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Violin

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The following musicians are very celebrated: Arcangelo Corelli, noted for the melodious tones he produced (1653–1713); Pierre Gaviniès, native of Bordeaux, founder of the French school of violinists, noted for the sweetness of his tones (1722–1800); Nicolo Paganiʹni, whose mastery over the instrument has never been equalled, especially known for his musical feats on one string (1784–1840); Gaetan Pugnani, of Turin, founder of the Italian school of violinists; his playing was “wild, noble, and sublime” (1727–1803); Giuseppe Tartini, of Padua, whose performance was plaintive but full of grace (1698–1770); G. B. Viotti, of Piedmont, whose playing was noted for grandeur and audacity, fire and excitement (1753–1824). (See Cremonas.)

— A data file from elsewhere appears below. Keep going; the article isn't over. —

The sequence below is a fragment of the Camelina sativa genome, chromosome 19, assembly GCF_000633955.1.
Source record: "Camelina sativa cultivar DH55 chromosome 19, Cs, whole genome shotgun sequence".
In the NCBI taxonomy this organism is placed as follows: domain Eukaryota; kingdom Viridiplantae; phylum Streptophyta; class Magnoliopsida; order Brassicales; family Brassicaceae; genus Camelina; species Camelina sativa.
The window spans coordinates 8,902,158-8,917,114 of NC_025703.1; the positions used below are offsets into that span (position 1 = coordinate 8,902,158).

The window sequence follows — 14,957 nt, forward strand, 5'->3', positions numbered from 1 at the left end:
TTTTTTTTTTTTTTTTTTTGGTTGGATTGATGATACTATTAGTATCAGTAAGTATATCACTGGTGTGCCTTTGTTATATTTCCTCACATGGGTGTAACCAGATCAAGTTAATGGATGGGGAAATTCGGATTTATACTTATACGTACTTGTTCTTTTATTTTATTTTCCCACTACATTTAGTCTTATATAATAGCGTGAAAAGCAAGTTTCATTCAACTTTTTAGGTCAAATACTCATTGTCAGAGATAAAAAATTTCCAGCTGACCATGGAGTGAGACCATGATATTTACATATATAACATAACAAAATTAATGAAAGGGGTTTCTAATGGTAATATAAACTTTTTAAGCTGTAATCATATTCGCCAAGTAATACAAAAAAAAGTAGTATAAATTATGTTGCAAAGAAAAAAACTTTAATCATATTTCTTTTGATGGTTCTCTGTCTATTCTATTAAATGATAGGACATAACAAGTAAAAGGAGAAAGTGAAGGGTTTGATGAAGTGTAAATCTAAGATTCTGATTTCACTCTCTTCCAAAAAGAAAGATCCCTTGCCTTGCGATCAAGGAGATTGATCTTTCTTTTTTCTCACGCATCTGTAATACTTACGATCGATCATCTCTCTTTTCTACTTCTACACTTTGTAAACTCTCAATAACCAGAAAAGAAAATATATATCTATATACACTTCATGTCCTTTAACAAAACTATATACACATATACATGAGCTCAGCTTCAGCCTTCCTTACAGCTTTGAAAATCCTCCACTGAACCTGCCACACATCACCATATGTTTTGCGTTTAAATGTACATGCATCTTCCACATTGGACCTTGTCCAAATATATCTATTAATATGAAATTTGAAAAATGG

The best makers of violins. Gaspar di Salo (1560–1610); Nicholas Amati, of Cremona (1596–1684); Antonio Stradivari, his pupil (1670–1728); Joseph A. Guarneri (1683–1745). Almost equal. Joseph Steiner (1620–1667); Matthias Klotz (1650–1696). (See Fiddle.)

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Entry taken from Dictionary of Phrase and Fable, edited by the Rev. E. Cobham Brewer, LL.D. and revised in 1895.

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